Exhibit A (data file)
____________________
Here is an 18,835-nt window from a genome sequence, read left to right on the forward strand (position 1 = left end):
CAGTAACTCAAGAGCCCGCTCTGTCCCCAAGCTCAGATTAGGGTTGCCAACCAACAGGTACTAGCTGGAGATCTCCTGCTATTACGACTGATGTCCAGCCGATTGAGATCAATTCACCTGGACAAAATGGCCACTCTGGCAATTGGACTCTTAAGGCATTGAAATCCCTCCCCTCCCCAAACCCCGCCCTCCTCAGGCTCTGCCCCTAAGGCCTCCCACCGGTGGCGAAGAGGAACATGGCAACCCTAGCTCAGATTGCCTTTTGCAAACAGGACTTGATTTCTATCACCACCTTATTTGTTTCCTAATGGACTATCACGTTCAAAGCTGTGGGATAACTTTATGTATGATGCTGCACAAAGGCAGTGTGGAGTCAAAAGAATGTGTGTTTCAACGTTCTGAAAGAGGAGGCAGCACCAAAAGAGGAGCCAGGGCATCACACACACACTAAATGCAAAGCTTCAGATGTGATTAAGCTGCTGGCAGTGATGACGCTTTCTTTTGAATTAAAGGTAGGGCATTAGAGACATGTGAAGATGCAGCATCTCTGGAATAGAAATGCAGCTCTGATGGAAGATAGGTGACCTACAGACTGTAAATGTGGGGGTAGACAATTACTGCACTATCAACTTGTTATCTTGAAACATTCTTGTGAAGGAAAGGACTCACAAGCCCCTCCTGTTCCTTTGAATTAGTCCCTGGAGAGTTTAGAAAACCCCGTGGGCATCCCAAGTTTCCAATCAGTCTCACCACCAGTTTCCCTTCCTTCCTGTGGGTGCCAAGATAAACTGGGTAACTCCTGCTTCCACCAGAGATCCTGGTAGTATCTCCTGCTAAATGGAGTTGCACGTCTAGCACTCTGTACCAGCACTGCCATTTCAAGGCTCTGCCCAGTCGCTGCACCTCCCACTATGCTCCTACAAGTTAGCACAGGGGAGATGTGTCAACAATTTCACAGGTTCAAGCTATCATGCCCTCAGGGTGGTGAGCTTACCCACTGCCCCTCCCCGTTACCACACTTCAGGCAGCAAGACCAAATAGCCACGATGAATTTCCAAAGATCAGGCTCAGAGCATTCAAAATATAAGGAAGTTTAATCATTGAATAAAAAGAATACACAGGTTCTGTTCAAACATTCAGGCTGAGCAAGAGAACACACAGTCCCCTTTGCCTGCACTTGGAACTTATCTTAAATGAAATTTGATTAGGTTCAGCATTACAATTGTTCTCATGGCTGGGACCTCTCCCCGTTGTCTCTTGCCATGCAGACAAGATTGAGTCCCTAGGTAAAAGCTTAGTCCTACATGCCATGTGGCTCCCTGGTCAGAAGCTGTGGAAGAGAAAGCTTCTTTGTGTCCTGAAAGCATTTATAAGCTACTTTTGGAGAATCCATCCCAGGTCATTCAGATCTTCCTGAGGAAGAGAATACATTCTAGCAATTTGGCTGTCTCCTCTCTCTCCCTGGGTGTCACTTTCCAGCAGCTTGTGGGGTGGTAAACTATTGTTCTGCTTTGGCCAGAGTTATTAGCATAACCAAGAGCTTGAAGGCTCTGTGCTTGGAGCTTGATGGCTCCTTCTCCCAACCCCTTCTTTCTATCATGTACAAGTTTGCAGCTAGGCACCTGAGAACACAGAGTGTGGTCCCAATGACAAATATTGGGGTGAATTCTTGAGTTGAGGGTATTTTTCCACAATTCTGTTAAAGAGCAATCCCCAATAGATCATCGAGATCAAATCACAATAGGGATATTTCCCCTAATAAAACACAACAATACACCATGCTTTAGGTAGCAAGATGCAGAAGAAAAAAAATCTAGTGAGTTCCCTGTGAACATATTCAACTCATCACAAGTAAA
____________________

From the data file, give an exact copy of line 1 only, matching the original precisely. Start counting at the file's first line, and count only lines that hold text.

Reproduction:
Here is an 18,835-nt window from a genome sequence, read left to right on the forward strand (position 1 = left end):